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SHEDDING LIGHT ON THE ENFORCEABILITY OF EXCLUSION OF LIABILITY CLAUSES UNDER INDIAN LAW

International Construction Law Review

SHEDDING LIGHT ON THE ENFORCEABILITY OF EXCLUSION OF LIABILITY CLAUSES UNDER INDIAN LAW

Gracious Timothy Dunna*

Arbitration and Mediation counsel, New Delhi

Yash More**

Gujarat National Law University, Gandhinagar

ABSTRACT

Exclusion or No-Damages-For-Delay clauses are infamous clauses found in construction contracts. They intend to exempt, wholly or partially, the employer’s liability for the happening of certain events, including the employer’s breaches. So, while the contractor is entitled to an extension of time, he is deprived of any compensation – left high and dry. India is no stranger to such clauses, but their enforceability is blurred for the lack of a proper analysis of the precedents on this issue. The uncertainty especially weighs heavily on contractors, who often enter into such imbalanced arrangements, relying on the school of thought that suggests that exclusion clauses are not enforceable. Unfortunately, this is no more than false hope for the contractors; proper analysis busts this myth wide open and reveals that exclusion clauses are indeed enforceable under Indian law. Contractors are, therefore, cautioned to be attentive and thorough. But there are ways out, some specific to Indian law (unlike others in the brief survey of jurisdictions). Contractors may find some latitude when dealing with the grave implications of exclusion clauses.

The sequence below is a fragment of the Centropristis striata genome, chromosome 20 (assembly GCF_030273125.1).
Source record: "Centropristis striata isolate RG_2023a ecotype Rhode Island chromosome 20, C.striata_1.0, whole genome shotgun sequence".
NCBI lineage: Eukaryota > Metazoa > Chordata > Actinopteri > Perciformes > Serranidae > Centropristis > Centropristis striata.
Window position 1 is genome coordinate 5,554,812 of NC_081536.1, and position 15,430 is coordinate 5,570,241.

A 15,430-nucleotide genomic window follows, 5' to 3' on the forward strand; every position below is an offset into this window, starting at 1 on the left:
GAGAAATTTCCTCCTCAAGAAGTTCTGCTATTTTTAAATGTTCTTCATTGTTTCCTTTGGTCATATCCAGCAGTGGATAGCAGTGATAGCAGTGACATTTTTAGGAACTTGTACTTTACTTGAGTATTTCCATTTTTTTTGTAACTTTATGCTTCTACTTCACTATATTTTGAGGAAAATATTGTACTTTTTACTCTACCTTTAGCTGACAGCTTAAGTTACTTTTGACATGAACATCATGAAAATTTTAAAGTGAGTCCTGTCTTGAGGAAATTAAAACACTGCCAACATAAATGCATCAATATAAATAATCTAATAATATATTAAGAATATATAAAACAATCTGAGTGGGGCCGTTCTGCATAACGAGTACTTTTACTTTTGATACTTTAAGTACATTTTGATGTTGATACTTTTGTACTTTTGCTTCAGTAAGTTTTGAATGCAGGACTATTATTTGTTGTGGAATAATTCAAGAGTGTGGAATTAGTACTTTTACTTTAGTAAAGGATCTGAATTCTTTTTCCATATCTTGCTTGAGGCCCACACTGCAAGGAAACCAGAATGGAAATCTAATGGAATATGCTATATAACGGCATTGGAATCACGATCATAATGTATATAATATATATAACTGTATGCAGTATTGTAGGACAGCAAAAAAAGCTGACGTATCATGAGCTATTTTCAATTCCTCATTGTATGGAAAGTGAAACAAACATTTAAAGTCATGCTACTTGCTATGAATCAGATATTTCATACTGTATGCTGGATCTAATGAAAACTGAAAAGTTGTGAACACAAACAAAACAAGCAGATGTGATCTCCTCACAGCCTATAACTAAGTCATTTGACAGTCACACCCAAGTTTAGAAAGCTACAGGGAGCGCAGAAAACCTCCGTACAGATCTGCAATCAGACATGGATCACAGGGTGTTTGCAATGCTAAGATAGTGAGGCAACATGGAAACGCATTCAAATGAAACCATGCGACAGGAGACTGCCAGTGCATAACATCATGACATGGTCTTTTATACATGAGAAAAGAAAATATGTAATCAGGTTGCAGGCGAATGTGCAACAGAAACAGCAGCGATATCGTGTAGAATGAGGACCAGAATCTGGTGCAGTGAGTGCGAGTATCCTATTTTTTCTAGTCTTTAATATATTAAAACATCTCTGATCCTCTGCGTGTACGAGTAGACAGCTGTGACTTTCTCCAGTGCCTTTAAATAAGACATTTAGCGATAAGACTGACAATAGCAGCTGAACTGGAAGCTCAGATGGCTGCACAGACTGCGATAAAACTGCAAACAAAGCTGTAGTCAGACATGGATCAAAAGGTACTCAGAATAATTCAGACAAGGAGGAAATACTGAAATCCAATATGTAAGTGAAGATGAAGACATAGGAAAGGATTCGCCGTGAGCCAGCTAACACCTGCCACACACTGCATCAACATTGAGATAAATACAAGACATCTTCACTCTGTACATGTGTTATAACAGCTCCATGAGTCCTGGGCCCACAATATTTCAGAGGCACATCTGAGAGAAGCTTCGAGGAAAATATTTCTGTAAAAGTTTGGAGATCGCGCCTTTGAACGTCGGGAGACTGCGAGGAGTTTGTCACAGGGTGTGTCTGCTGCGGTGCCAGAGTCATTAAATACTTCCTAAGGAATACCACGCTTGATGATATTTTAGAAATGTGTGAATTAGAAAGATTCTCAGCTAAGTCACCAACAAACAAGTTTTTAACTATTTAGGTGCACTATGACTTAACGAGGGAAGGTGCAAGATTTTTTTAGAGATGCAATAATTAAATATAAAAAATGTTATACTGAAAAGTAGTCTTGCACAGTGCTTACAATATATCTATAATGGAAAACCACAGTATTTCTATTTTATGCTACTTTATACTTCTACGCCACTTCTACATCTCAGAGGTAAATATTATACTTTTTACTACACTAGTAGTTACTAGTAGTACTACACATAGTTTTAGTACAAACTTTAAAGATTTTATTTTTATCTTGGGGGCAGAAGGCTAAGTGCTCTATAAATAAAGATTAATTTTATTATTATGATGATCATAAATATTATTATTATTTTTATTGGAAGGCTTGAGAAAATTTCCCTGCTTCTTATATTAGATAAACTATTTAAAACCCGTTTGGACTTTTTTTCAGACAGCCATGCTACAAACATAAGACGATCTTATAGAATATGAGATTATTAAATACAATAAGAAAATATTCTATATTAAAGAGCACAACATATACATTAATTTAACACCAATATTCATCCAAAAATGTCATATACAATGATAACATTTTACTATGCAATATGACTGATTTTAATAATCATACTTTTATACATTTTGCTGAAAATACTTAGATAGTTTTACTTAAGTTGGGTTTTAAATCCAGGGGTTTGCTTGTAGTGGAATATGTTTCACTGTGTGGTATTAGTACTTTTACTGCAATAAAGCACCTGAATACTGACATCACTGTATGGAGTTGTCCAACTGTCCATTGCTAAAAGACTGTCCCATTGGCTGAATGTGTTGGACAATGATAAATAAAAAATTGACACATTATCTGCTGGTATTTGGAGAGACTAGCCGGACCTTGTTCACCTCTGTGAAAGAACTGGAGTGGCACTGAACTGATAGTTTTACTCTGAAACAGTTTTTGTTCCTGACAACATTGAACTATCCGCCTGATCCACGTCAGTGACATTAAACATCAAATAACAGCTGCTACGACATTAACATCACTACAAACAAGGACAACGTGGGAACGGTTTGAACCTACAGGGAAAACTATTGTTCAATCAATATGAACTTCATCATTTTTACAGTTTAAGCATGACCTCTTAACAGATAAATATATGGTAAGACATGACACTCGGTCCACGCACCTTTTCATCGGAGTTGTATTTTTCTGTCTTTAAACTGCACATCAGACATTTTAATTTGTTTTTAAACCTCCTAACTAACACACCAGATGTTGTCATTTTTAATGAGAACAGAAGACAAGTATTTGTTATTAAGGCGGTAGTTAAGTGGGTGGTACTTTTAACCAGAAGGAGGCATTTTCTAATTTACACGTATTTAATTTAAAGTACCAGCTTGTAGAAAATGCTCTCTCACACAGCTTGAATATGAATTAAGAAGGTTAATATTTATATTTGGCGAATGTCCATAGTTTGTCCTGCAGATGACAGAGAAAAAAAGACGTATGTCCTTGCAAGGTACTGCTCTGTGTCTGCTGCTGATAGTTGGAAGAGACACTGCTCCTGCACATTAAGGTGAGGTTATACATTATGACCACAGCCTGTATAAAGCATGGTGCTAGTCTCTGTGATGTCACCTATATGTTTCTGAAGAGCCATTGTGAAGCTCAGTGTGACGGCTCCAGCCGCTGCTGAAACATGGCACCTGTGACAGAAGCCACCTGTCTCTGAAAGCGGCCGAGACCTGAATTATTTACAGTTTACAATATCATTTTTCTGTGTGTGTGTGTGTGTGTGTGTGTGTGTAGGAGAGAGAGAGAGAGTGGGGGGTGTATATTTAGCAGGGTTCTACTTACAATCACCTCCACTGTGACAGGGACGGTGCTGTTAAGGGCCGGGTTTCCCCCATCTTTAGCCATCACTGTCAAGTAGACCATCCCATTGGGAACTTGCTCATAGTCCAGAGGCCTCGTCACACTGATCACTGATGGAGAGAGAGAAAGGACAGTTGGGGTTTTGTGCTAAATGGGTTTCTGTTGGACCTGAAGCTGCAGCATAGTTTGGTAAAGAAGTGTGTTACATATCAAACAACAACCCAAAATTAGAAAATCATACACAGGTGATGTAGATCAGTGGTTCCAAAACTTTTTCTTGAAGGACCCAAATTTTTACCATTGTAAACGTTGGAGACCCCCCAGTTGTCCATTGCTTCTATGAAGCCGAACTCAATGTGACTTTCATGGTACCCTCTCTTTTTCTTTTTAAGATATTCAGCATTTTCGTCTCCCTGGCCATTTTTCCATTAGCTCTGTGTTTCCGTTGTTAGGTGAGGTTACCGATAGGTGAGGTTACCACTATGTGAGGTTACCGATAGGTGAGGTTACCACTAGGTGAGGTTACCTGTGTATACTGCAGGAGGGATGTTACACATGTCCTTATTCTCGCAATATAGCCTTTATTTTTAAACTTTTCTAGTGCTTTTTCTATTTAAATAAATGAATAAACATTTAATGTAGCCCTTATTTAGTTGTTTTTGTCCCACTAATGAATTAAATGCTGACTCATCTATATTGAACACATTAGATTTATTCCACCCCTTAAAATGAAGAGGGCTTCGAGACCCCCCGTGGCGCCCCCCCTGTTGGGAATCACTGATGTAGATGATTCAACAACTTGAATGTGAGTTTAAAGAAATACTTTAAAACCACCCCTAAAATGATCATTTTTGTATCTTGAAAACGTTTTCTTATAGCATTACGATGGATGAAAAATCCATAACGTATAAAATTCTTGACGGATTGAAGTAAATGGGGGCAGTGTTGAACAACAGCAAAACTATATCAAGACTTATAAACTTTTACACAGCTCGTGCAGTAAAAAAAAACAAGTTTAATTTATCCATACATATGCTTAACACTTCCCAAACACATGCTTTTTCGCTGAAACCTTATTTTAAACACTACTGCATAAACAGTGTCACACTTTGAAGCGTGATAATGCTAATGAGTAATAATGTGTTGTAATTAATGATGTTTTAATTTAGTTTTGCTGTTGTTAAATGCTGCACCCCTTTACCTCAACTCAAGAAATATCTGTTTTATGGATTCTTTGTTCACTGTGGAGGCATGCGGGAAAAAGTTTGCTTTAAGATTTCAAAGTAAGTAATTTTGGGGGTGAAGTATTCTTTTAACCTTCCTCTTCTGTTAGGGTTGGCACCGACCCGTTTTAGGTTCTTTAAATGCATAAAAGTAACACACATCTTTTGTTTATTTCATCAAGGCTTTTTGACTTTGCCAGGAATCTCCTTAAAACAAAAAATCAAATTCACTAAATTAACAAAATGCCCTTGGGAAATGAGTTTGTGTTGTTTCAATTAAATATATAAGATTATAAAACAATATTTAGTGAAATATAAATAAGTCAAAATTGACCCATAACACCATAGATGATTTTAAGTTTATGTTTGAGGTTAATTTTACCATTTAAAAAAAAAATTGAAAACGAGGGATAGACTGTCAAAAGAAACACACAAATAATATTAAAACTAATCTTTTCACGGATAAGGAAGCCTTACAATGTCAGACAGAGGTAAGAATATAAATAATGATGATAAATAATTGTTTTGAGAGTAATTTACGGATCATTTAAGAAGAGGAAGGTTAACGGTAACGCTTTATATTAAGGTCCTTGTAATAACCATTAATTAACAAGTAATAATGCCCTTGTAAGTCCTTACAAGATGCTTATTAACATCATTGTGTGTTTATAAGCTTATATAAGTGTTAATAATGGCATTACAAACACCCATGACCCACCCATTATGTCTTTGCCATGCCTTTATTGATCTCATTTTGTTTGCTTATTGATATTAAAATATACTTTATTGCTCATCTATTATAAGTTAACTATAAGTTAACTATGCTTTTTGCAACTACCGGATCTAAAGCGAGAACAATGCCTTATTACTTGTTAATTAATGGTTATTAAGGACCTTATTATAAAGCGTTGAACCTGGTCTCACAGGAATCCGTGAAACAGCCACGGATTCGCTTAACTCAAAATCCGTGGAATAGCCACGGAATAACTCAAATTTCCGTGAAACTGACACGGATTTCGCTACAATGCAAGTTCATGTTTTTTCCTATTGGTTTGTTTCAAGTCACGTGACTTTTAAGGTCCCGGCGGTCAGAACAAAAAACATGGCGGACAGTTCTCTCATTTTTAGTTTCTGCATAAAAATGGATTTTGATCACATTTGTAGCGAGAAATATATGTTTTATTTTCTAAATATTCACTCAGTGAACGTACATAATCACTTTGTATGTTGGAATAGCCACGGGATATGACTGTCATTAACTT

I. THE PREMISE

Contractors in India generally enter into contracts through a competitive bidding process initiated by the employers. There is often no scope for negotiation in such bidding processes (particularly those initiated by the government employers). It is generally the case that bids have to fully comply with the terms and conditions of the invitation to tender or the notice invited tender; thus, expecting a zero deviation from the bidding terms. Otherwise, it would become a ground for rejection of the bid.
Pt 3] Shedding Light on The Enforceability of Exclusion

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